Bad economy sparks interest in bartering - East Valley Tribune: News

Bad economy sparks interest in bartering

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Posted: Monday, November 9, 2009 4:24 pm | Updated: 12:39 am, Sat Oct 8, 2011.

Thousands of Christmas gifts will be available at a Mesa trade fair this month, and no money will be needed to purchase them.

But the holiday gifts will be available only to a select group of invitees who are members of the Arizona Trade Exchange.

The organization will sponsor one of the state's largest barter trade fairs Nov. 14 at the Mesa Marriott Hotel in downtown Mesa. The fair will offer merchandise ranging from cars and bicycles to jewelry and gift baskets. But only members of the exchange and their employees will be able to make the cashless acquisitions.

The exchange is a bartering organization in which member companies provide products and services to other members in exchange for their products and services. The exchange acts as a third-party record keeper of the transactions.

Under the rules of the exchange, when one of the 585 members provides a service or product without charge to another member firm, the first company earns trade credits, which it can then use to purchase a service or product from any other member in the exchange without having to pay cash.

One trade credit is considered equal to $1, which ensures that goods and services are bartered on an equal-value basis, said Rob Miller, president of the Arizona Trade Exchange.

He cited the example of an attorney who could provide free legal services for a member of the exchange, then use the trade credits he earned to obtain braces for his child from an orthodontist member. Subsequently the orthodontist could use trade credits he earned to obtain services from another member, and so forth - while everyone keeps cash in their pockets.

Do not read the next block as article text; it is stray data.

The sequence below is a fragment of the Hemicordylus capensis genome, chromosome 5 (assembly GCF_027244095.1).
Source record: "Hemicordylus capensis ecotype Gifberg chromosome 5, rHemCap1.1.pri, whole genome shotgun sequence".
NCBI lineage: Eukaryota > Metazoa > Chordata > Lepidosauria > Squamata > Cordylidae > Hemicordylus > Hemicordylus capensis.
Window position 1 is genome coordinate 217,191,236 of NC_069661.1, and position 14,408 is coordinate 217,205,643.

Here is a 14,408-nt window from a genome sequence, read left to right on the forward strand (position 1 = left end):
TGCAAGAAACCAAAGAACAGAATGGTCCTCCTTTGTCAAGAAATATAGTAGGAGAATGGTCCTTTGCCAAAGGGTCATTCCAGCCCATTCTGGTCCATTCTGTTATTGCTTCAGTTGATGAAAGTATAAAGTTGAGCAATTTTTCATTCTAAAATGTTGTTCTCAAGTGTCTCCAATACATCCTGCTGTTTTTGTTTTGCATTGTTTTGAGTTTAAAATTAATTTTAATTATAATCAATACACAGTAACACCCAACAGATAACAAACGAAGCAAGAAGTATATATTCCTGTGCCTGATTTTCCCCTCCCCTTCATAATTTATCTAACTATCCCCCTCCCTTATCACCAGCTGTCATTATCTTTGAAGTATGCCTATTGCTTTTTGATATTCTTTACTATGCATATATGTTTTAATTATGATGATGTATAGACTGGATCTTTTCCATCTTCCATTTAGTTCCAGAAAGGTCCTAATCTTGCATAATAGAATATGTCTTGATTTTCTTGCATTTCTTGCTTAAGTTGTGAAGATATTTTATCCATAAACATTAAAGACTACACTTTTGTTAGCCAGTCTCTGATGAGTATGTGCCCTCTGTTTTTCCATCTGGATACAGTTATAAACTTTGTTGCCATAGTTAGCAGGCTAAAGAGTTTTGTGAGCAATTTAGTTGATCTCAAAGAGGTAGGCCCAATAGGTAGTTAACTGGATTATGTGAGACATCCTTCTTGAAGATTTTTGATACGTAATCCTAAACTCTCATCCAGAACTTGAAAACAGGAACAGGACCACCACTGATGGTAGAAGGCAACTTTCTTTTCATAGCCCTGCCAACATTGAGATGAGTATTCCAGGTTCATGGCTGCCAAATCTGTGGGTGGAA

Members make a one-time payment of $495 to join and pay a monthly fee. Also the exchange takes a 12 percent cut of every transaction payable in cash, which pays for the staff and other expenses needed to maintain the organization.

Members have to pay any applicable sales or income taxes.

The trade fair is held once a year to allow member firms and their employees to use their accumulated trade credits to acquire Christmas items and gifts supplied by member companies, Miller said.

In lieu of cash Christmas bonuses, many member companies will give their trade credits to employees so they can attend the event and buy Christmas presents, he said.

About 600 members and employees are expected to attend.

"They can do their holiday shopping without cash," Miller said. "In these economic times there would be many members that would have a pretty slim Christmas without this."

Exchange members are doing more than $6 million a year in transactions, up about 20 percent in the past year, Miller said. The economic recession has contributed to that growth, he said.

"Everyone is slow now," he said. "This is a way to increase their business."

Lee Fiet, owner-manager of the Anchors Away travel agency in Mesa, said joining the exchange was a good way to develop contacts when he moved to the Valley in 1999. He has been with it ever since and has also joined several other barter groups.

"It put me in immediate contact with about 500 other people," he said.

In exchange for providing cruises for other members, Fiet has received many services for his home and business including a home swimming pool, auto repair, carpeting, landscaping, printing and advertising.

He added that he completes his Christmas shopping in about six hours at the annual trade fair each year.

"Our annual big deal is doing our Christmas shopping at the trade show," he said.

Jennifer Funicello, owner of Az Party Pals, a Mesa-based business that provides clowns, Santas, superheroes and other entertainers for birthday and holiday parties, said she will offer gift certificates at the trade fair that will allow buyers to provide a party for friends or family.

"We enjoy it," she said of the barter exchange. "It brings you business you might not get otherwise."

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